Food Stories: The Seafood Saga

Fish was never the issue. I like fish, and I don’t have a problem with fins or gawpy faces. But it was crustaceans I couldn’t do. Lobsters, crabs, prawns… they were – well – a differen’t kettle of fish…

I think a good part of my dislike for crustaceans – be it under my feet or on my plate – came from early childhood trauma. It was an incident which lingered like the smell of dried-up rockpools on a sunny beach. I remember sitting in a deep puddle of water as the sun sank, having come fresh from the cold waves. The pool was warm and I dug my hands blissfully into the sand at the bottom, lifting it up, and letting it slide through my fingers and slop back in with a splash. And there it was: a monstrous crab, cradled in my raised palm, legs wriggling and claws snapping. Naturally, I screamed the cliffs down.

So yes, that was enough to put me off anything with an exo-skeleton. I couldn’t go in the sea without donning a sturdy pair of protective shoes for precaution, let alone tuck into a pint of prawns at the pub. And besides, I just didn’t like the taste. Staring into the beady eyes of a little alien shrimp – with all it’s spindly legs – just wasn’t worth the strange-textured meat hidden away inside. And I wasn’t alone: lots of children, I’m certain, would have had pincer-related nightmares after visits to seafood restaurants. Who can blame them?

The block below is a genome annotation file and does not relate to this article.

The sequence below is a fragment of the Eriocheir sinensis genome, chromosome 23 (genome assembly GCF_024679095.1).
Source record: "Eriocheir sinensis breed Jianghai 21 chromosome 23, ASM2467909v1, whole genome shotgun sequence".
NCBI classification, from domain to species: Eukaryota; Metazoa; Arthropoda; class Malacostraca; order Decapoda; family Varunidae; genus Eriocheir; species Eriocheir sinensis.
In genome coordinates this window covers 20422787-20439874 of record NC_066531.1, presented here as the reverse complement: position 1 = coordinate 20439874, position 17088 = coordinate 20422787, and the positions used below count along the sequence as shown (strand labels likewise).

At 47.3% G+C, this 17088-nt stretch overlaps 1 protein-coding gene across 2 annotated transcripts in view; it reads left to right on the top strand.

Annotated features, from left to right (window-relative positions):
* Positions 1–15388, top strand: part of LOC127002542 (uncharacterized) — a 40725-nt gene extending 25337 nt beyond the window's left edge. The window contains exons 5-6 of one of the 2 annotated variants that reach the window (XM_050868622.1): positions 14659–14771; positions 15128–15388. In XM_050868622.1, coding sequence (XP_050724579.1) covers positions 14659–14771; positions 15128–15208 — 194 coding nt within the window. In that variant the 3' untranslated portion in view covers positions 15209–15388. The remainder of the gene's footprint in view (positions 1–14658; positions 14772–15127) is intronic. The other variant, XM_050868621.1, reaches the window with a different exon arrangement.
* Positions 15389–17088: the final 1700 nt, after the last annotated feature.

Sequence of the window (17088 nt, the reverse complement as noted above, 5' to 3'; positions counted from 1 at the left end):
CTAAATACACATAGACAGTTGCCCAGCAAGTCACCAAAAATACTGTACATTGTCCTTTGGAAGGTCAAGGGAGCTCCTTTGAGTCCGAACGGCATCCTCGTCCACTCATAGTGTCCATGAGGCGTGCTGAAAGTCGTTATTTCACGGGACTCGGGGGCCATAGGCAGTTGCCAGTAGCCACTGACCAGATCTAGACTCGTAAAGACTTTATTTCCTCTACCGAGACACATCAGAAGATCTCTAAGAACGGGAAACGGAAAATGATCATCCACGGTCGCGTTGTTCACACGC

The good news is that, thanks to the combined efforts of my big sister (who once shared my fears, partly due to her eye-witness experience of the above event), and my Canadian boyfriend (who has always loved the stuff), I’ve evolved into the biggest lover of seafood I know. Legs, shells, fins – I’m yet to find something I don’t enjoy. Granted, however, I haven’t tried oysters yet..

The pinnacle of my seafood journey was reached during my recent visit to Canada with afore mentioned boyfriend. The lovely people over there have a long-established restuarant chain known as Red Lobster. We arrived, sat down to bottomless drinks and complimentary cheese ‘biscuits’ (over there meaning delicious savoury scone-type-things), each ordered an ‘Ultimate Platter’ of our choosing, and proceeded to have one of the best meals I have ever eaten. Maybe even THE best. Big words I know – but it was just so darn good.

So yes, in a year I have transformed. I order moules-frites at gastro pubs, lobster at Big Easy (if you’re in London, I recommend), and kings prawns are now a freezer staple.

And now, I must live my life wondering with hungry anticipation when my next chance to have Red Lobster coconut shrimp might be.

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